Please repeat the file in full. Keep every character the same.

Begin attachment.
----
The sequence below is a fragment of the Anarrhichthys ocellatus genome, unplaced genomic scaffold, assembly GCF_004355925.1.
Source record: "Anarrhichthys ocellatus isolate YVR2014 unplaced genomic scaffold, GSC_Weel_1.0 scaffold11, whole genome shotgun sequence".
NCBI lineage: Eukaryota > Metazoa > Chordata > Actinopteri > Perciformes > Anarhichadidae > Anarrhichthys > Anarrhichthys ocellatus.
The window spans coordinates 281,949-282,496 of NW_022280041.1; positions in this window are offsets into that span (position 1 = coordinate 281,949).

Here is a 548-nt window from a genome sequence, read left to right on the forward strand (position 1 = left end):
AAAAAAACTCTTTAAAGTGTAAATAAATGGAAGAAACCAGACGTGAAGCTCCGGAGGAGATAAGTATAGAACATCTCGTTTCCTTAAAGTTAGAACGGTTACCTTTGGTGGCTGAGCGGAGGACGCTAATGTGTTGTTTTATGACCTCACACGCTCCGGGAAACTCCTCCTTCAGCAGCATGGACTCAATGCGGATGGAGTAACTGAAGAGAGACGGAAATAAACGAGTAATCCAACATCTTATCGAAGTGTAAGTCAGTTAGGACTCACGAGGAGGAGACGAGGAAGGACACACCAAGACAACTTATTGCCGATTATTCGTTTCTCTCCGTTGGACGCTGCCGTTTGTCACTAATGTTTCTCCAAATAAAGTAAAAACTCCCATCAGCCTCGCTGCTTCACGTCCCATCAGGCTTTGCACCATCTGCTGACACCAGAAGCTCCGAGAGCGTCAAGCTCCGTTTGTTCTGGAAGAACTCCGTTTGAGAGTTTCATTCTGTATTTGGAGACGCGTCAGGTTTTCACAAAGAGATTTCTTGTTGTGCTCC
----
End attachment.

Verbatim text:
The sequence below is a fragment of the Anarrhichthys ocellatus genome, unplaced genomic scaffold, assembly GCF_004355925.1.
Source record: "Anarrhichthys ocellatus isolate YVR2014 unplaced genomic scaffold, GSC_Weel_1.0 scaffold11, whole genome shotgun sequence".
NCBI lineage: Eukaryota > Metazoa > Chordata > Actinopteri > Perciformes > Anarhichadidae > Anarrhichthys > Anarrhichthys ocellatus.
The window spans coordinates 281,949-282,496 of NW_022280041.1; positions in this window are offsets into that span (position 1 = coordinate 281,949).

Here is a 548-nt window from a genome sequence, read left to right on the forward strand (position 1 = left end):
AAAAAAACTCTTTAAAGTGTAAATAAATGGAAGAAACCAGACGTGAAGCTCCGGAGGAGATAAGTATAGAACATCTCGTTTCCTTAAAGTTAGAACGGTTACCTTTGGTGGCTGAGCGGAGGACGCTAATGTGTTGTTTTATGACCTCACACGCTCCGGGAAACTCCTCCTTCAGCAGCATGGACTCAATGCGGATGGAGTAACTGAAGAGAGACGGAAATAAACGAGTAATCCAACATCTTATCGAAGTGTAAGTCAGTTAGGACTCACGAGGAGGAGACGAGGAAGGACACACCAAGACAACTTATTGCCGATTATTCGTTTCTCTCCGTTGGACGCTGCCGTTTGTCACTAATGTTTCTCCAAATAAAGTAAAAACTCCCATCAGCCTCGCTGCTTCACGTCCCATCAGGCTTTGCACCATCTGCTGACACCAGAAGCTCCGAGAGCGTCAAGCTCCGTTTGTTCTGGAAGAACTCCGTTTGAGAGTTTCATTCTGTATTTGGAGACGCGTCAGGTTTTCACAAAGAGATTTCTTGTTGTGCTCC